Place:Sandy, Bedfordshire, England

Alt namesSandeiasource: Domesday Book (1985) p 30
Beestonsource: hamlet in parish
TypeParish (ancient), Civil parish, Urban district
Coordinates52.133°N 0.3°W
Located inBedfordshire, England
See alsoBiggleswade Hundred, Bedfordshire, Englandhundred in which it was part located
Wixamtree Hundred, Bedfordshire, Englandhundred in which it was part located
Biggleswade Rural, Bedfordshire, Englandrural district of which it was part 1894-1934
Central Bedfordshire District, Bedfordshire, Englandnon-metropolitan district covering the area since 1974
source: Getty Thesaurus of Geographic Names
source: Family History Library Catalog
the text in this section is based on an article in Wikipedia

Sandy is a small market town and civil parish in Bedfordshire, England. It is frequently referred to as "the high mark of Bedfordshire". It lies between Cambridge and Bedford, on the A1 road from London to Edinburgh. The area is dominated by a range of low hills known as the Sand Hills. The River Ivel runs through the town. The Anglican church is dedicated to St Swithun.

Sandy is probably best known today as the headquarters of the Royal Society for the Protection of Birds (RSPB). The Society moved to the Lodge, on the outskirts of the town, in 1961. The Shuttleworth Collection, an aeronautical and automotive museum, is also nearby, around 2 miles (3 km) southwest of Sandy.

Sandy had a population of 10,887 in the UK census of 2001, increasing to 11,657 at the 2011 UK census.

Sandy was originally an ancient parish in the Wixamtree Hundred of Bedfordshire, England. It was made a civil parish in 1866 and in 1894 it became part of the Biggleswade Rural District. In 1934 it became an urban district. Since 1974 it has been in the non-metropolitan Central Bedfordshire District.


Beeston is a hamlet of about 530 acres (2.1 km2) located within the town of Sandy, and originally in the Wixamtree Hundred of the county of Bedfordshire, England. It is located about a half a mile south of Sandy, north of Biggleswade and east of Bedford. Beeston appears in the Domesday Book of 1086 where it shown as having a mill.

The medieval period saw the construction of the Great North Road, the post road connecting London to Edinburgh, which ran through Beeston. In the 1930s the Ministry of Transport upgraded the Great North Road to a trunk road and it became the A1 in 1923. Subsequent upgrades during the 1960s saw this section of the road become a dual carriageway which effectively split the hamlet and isolated the larger part of Beeston from Sandy with pedestrian access being limited to a footbridge. Plans are afoot to reposition the road to bypass Beeston and Sandy but no date for this work has been set.

Historically the main occupation of the residents of Beeston was market gardening, farming and straw plaiting (woman & girls) for the hat industry in Luton.

The major feature of Beeston is the 13-acre (53,000 m2) village green bounded by many of the older residences.

Research Tips

  • The website British History Online provides three chapters of the Victoria County History Series on Bedfordshire. The first covers the religious houses of the county; the second and third provides articles on the parishes of the county. The parishes are arranged within their "hundreds".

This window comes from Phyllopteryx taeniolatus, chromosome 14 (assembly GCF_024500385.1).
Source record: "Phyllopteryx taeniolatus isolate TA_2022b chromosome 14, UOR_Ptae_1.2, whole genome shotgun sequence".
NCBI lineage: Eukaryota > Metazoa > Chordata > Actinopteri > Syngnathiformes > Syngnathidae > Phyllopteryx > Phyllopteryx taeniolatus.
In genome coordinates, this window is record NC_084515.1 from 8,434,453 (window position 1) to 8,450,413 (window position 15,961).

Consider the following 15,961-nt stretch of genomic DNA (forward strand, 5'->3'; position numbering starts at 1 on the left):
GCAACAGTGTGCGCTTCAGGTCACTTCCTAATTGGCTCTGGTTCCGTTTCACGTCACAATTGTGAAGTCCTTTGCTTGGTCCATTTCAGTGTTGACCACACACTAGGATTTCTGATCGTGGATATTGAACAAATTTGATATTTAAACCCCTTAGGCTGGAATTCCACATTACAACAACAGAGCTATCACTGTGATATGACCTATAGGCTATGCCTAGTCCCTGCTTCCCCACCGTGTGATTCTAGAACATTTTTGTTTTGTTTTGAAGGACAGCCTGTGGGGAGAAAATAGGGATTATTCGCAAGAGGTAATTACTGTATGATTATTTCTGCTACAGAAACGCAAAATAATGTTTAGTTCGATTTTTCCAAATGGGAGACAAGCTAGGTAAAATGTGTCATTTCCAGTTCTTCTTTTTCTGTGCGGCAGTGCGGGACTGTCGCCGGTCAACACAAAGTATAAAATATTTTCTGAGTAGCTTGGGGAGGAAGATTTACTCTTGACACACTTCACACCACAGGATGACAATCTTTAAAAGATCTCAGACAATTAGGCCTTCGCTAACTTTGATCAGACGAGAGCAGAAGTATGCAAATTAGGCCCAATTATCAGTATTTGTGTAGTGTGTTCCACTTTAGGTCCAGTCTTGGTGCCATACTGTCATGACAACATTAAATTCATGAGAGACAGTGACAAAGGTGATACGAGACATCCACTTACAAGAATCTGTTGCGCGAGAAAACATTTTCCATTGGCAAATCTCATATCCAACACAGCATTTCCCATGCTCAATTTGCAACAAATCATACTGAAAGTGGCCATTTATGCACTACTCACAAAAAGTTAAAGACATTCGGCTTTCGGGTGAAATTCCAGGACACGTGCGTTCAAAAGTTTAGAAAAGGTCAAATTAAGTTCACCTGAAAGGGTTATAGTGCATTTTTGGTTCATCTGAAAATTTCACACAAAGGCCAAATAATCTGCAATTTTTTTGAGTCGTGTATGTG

• GENUKI main page for Bedfordshire which provides information on various topics covering the whole of the county, and also a link to a list of parishes. Under each parish there is a list of the settlements within it and brief description of each. This is a list of pre-1834 ancient or ecclesiastical parishes but there are suggestions as to how to find parishes set up since then. GENUKI provides references to other organizations who hold genealogical information for the local area. There is no guarantee that the website has been kept up to date and therefore the reader should check additional sources if possible.
  • Bedfordshire family history societies are listed in GENUKI.
  • The FamilyTree Wiki has a series of pages similar to those provided by GENUKI which may have been prepared at a later date and from more recent data. The wiki has a link to English Jurisdictions 1851. There is a list of all the parishes in existence at that date with maps indicating their boundaries. The website is very useful for finding the ecclesiastical individual parishes within large cities and towns.
  • A Vision of Britain through Time, Bedfordshire, section "Units and Statistics" leads to analyses of population and organization of the county from about 1800 through 1974. There are pages available for all civil parishes, municipal boroughs and other administrative divisions. Descriptions provided are usually based on a gazetteer of 1870-72 which often provides brief notes on the economic basis of the settlement and significant occurences through its history.
  • These two maps indicate the boundaries between parishes, etc., but for a more detailed view of a specific area try a map from this selection. The oldest series are very clear at the third magnification offered. Comparing the map details with the GENUKI details for the same area is well worthwhile.
This page uses content from the English Wikipedia. The original content was at Sandy, Bedfordshire. The list of authors can be seen in the page history. As with WeRelate, the content of Wikipedia is available under the Creative Commons Attribution/Share-Alike License.